For many owners, the answer to one question determines whether they can leave their companies: “How much money will I get when I sell?”
This question is critical, and answering it is Step Two of The Seven Step Exit Planning Process™. Realistically, you can’t exit your business unless you achieve financial independence, and the primary source of that independence is likely to be the funds you receive for your business when you leave.
If the value of an Exit Plan isn’t already obvious, let’s look at a few hard, cold facts…
First, you are far from the only fish in the sea. As the wave of Baby Boomers (born between 1946 and 1964) reaching and passing retirement age crests, the departures of those who own businesses could result in a glut of companies for sale, driving down valuations and giving new leverage to buyers. Simply put,
Family-controlled corporations and partnerships are often utilized as part of a family wealth transfer plan as vehicles for managing and controlling family assets, especially in the context of succession planning for family businesses. Family-controlled entities are attractive, in part, because of the ability to make gifts or bequests of interests in the entity to family members at a reduced tax cost using valuation discounts. The value of the interests transferred to family members is often subject to valuation discounts because of various restrictions imposed on the recipient’s ability to participate in management,
Knowing who you are is essential to determining what you want when exiting your business.
Setting your objectives is the first step in planning your exit strategy, and you should build around the personal values and goals that you hold dearest. In determining what you want from life, you will shape what you want from your business.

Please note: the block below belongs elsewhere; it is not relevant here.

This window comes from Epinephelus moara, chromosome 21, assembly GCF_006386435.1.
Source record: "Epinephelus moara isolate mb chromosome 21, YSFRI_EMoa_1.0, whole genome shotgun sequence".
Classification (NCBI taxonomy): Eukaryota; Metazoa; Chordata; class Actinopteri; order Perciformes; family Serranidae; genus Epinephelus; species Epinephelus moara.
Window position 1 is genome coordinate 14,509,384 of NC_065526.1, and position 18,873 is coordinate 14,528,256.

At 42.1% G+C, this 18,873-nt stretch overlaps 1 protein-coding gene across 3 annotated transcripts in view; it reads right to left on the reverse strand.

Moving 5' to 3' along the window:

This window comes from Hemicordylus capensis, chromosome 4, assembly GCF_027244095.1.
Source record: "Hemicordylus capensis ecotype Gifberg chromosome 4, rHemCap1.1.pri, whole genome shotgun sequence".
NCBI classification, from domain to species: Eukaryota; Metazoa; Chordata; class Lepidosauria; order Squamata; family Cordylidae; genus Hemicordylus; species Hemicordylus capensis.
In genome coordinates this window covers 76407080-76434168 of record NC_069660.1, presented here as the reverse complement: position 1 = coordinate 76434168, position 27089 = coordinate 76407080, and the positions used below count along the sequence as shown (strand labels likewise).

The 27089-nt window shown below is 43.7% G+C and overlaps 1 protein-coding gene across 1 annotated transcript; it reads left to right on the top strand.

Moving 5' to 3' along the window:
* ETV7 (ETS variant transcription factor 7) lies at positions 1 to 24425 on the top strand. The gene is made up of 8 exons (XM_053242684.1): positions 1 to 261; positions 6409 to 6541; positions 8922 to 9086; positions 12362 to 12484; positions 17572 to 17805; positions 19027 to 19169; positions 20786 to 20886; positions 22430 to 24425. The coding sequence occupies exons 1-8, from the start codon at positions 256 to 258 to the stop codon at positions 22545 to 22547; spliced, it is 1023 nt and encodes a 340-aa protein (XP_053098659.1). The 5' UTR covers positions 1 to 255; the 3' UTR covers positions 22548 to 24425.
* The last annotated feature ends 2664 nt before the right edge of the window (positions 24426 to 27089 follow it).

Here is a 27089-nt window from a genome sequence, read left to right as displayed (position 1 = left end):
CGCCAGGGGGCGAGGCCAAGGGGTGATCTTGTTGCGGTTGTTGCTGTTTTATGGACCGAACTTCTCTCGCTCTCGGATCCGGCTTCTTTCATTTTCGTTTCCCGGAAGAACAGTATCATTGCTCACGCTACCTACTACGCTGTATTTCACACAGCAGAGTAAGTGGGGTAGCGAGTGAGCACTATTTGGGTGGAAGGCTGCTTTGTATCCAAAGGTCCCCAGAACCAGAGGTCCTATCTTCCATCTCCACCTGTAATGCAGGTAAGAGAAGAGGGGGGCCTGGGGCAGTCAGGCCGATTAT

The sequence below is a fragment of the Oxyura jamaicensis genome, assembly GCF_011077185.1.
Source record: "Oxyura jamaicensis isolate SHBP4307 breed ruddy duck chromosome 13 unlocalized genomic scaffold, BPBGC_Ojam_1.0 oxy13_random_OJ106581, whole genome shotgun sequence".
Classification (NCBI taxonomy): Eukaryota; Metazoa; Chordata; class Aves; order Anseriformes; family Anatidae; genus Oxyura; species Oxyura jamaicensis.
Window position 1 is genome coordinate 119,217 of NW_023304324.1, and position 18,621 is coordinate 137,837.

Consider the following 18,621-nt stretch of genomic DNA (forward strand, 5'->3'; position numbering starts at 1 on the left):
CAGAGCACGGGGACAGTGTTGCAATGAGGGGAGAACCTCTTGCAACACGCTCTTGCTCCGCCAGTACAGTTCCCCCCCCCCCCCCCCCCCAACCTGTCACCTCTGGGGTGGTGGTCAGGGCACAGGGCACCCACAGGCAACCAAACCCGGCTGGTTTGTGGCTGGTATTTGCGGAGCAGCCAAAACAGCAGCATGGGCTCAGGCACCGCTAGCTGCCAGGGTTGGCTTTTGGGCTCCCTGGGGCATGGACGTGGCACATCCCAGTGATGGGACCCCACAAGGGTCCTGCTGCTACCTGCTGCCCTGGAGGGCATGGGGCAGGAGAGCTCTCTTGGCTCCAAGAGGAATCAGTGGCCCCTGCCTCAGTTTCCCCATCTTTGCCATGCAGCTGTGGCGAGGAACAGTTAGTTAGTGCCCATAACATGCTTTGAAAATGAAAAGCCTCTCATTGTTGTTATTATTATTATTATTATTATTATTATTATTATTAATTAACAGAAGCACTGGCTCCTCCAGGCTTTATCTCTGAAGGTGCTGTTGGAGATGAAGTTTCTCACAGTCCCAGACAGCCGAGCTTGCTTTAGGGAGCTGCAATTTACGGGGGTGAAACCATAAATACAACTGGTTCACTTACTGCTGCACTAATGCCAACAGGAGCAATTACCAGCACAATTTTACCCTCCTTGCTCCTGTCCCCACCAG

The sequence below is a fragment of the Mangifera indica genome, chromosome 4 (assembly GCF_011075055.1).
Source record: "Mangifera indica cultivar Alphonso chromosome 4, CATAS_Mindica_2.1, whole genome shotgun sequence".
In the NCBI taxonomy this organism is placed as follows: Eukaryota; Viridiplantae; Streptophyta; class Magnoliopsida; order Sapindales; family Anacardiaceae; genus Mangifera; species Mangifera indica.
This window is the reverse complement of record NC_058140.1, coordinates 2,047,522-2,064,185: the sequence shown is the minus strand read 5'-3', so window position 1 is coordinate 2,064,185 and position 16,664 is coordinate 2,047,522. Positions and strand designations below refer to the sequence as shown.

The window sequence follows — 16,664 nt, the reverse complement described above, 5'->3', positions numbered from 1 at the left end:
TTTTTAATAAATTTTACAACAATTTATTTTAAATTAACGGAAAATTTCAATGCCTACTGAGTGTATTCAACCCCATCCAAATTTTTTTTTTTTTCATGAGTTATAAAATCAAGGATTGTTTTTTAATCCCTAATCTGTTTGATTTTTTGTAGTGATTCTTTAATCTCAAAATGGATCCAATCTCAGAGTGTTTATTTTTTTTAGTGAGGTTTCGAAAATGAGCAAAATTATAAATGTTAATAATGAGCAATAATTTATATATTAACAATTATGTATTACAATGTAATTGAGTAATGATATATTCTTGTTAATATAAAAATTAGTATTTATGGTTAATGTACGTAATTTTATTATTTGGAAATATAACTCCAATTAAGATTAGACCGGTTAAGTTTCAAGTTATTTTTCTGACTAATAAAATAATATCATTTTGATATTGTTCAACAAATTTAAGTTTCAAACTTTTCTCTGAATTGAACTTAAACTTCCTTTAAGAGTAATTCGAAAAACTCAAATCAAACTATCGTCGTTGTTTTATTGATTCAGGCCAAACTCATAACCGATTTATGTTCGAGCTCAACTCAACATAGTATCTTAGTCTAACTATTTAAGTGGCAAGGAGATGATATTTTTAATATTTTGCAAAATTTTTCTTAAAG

Maybe you want to cash out by selling to the highest bidder, then retire without looking back.
“My investment advisor suggested that I sell my company to an ESOP. Is that a good idea?”
“My estate planning attorney recommended that I begin giving my business to my children. What do you think?”
“I’m getting tired of running my business every day. My accountant thinks a sale to a third party is a good idea. What’s your opinion? ”
Sales to key employees,
James Keefe sat nervously in his Exit Planning Advisor’s office. Until the day before, he had been president of Keefe Automotive Sales, one of the region’s largest new car dealerships. Now he was out of a job and felt he was a victim. Naturally, his first thought was to sue those responsible for his misfortune. The targets of his wrath were his younger sister and his mother. They had forced him out of the business.
Florida is an “Income Cap State” with regard to eligibility for Medicaid benefits to pay for nursing home care. That means that if the nursing home resident’s income exceeds the income cap”, he or she will not be able to qualify for Medicaid benefits to pay for their nursing home care, unless a “Qualified Income Trust” is implemented. [A “qualified income trust” is often referred to as a “QIT”, a “QIT Trust”, or a “Miller Trust”.]
In the previous blog, we made a strong case for creating a buy-sell agreement for co-owned businesses. To summarize, if owners agree in advance of any transfer event about how to appraise business value, and about the terms of payment, they can avoid the heated and often damaging negotiations that can occur when one owner leaves the company.
We continue making our case by outlining several other advantages of a (well-drafted and recently-reviewed) buy-sell agreement.
With over half of today’s 9.5 million owners of established businesses reaching the retirement age of 50 years old or older it is likely that many of you will be ready to leave your business within the next decade or so1. What have you done to plan for that day?
What are you waiting for? How could planning for the biggest financial event of your life not be worth your time and effort?
A successful business Exit Plan achieves three important owner goals:
- Financial Security. (The business sale or transfer provides the amount of income the owner, and owner’s family, needs after the owner’s exit.)
- The Right Person. The owner chooses his or her successor (children, key employees, co-owners or a third party).
- Income Tax Minimization maximizes the amount of cash in the departing owner’s pocket.